- - Thursday, April 2, 2015

President Obama has agreed to a basic framework of a deal with Iran that is supposed to prevent it from developing nuclear weapons. What details it may contain we don’t yet know, and the president is apparently determined to see that neither we nor Congress will. That is unacceptable to the American people because the agreement will have a significant effect on America’s national security and that of our Middle Eastern allies.

Mr. Obama has made it clear that the agreement will not be submitted to the Senate for ratification as Article 2, Section 2 of the Constitution requires. There are only three instances in which a president can execute an international agreement that does not need senate ratification. According to the Restatement of the Foreign Relations Law of the United States, an executive agreement doesn’t need ratification when it is made pursuant to an earlier treaty, pursuant to an act of Congress or when it is within the president’s inherent powers. None of those three conditions pertain to the nascent Iran nuclear weapons agreement.

The president seeks an agreement that will, by all reports, allow Iran to continue to enrich uranium and not mandate international inspectors’ unlimited access to Iran’s nuclear development sites. Iran’s consistent behavior — by refusing to allow inspections at some disclosed locations, by keeping nuclear development sites secret and by cleaning up evidence of nuclear development before inspectors arrive — proves they will cheat on any agreement they sign.

We know that any limitation of Iran’s development of nuclear-capable ballistic missiles will not be a part of the deal. I believe any agreement that fails to guarantee inspectors’ unlimited access to Iran’s nuclear weapons program, the means to enforce it, and a clear limitation of development and testing of nuclear-capable ICBMs should never be made.

Those facts show that the agreement will, in effect, grant Iran an exception to the Nuclear Nonproliferation Treaty, which the Senate ratified in 1970. Iran, as a party to that treaty, agreed that it would not develop nuclear weapons. If the president’s agreement allows it to do so in secret, the president will, in effect, have modified the Nonproliferation Treaty unilaterally. His inherent powers do not extend to changing the terms of a treaty that the Senate already ratified.

Moreover, Mr. Obama has himself recognized that agreements on nuclear weapons are of such grave import that they cannot be made without Senate ratification. His New START agreement with Russia, which limits both U.S. and Russian nuclear arsenals, was submitted to the Senate in 2010 and ratified the following year.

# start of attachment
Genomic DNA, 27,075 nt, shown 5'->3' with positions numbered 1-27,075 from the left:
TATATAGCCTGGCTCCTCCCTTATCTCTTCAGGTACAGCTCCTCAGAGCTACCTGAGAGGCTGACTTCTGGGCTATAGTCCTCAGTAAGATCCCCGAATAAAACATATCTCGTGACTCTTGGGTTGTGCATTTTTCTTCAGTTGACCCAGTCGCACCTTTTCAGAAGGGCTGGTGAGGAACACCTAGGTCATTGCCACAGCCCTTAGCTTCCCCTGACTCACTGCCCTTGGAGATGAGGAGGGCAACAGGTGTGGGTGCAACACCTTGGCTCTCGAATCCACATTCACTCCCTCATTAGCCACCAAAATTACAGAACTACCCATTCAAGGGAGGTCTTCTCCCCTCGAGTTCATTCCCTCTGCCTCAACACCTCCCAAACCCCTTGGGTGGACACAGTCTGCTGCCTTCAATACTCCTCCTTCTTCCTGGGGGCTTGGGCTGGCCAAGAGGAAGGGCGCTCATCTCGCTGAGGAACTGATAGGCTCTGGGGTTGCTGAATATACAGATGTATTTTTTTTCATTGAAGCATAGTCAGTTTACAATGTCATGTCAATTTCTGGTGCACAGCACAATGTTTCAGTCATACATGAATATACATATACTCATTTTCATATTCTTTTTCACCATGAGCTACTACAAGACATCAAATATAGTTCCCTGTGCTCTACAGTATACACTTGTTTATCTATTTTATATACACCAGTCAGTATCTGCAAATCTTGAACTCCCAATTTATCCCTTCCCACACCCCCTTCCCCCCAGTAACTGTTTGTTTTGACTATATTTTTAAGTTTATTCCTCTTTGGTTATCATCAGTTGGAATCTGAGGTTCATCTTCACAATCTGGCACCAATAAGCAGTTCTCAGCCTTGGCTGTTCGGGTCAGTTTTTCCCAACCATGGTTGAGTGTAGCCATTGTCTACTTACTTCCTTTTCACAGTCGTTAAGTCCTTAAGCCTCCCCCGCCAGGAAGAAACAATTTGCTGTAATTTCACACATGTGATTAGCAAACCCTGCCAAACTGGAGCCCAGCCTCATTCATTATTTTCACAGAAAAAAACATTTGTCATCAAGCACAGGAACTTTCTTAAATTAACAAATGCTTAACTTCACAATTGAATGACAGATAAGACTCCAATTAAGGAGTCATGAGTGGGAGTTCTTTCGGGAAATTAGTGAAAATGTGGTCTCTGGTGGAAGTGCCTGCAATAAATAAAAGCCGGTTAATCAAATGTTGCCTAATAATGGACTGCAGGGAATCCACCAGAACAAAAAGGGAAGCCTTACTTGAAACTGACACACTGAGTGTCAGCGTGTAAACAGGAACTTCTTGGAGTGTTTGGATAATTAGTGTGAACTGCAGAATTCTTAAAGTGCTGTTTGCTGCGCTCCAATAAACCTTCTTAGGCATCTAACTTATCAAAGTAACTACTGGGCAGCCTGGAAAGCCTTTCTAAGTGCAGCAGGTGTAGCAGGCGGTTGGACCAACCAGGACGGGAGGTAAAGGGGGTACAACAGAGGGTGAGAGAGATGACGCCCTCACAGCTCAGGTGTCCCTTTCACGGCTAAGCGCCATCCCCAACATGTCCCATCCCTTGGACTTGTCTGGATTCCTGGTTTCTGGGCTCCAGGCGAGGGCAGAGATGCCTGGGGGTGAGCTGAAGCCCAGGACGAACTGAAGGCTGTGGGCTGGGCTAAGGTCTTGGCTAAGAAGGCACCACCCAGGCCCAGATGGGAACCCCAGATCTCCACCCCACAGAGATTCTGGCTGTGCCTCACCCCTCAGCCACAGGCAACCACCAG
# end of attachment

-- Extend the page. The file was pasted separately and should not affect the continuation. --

Whenever agreements are made with adversary nations — be it Russia or Iran — the American people and their elected representatives have the right to know the terms of any such agreement. Because Mr. Obama intends to bypass Senate ratification, Congress must act. They can, and must, intercede to exert their constitutional duties.

The Senate has just passed unanimously the Menendez-Kirk amendment that would re-impose sanctions on Iran if it violates the deal that Mr. Obama is negotiating. But by the time we discover that Iran has secretly violated the agreement and built a bomb, it will be too late. Congress needs to act now, and has several measures they could pass within days.

First, the House and Senate should pass a resolution providing that whatever agreement is reached should be submitted, in full, to both the House for debate and to the Senate for ratification. Even if the Obama administration wants to classify parts of the agreement, members of the House and Senate Foreign Relations and Armed Services committees must be able to consider its implications. In truth, the whole thing should be revealed to the public and made available to our key allies, including Israel and Saudi Arabia, Egypt and Jordan and other nations that will be directly affected by it.

Second, the Senate should undertake its constitutional duty of ratification because of the grave effects any agreement with Iran on nuclear weapons will surely have. There is no issue more important that reduces the need for the Senate to undertake this duty. Senate hearings, both open and classified, should be held and any agreement with Iran should be voted on and approved or disapproved. The terms of the agreement will determine whether it should be ratified or rejected.

America’s foreign policy is in disarray. By readying an agreement with Iran on the future of its nuclear weapons program, the president is pursuing a policy that could readily and comprehensively destabilize the Middle East or, worse still, give Iran a clear path to nuclear dominance of the entire region.

The American people and their elected representatives must not be left out of this process. Congress needs to act with determination and resolve to prevent the president from shutting them out of this matter.

James S. Gilmore III served as governor of Virginia from 1998 to 2002.

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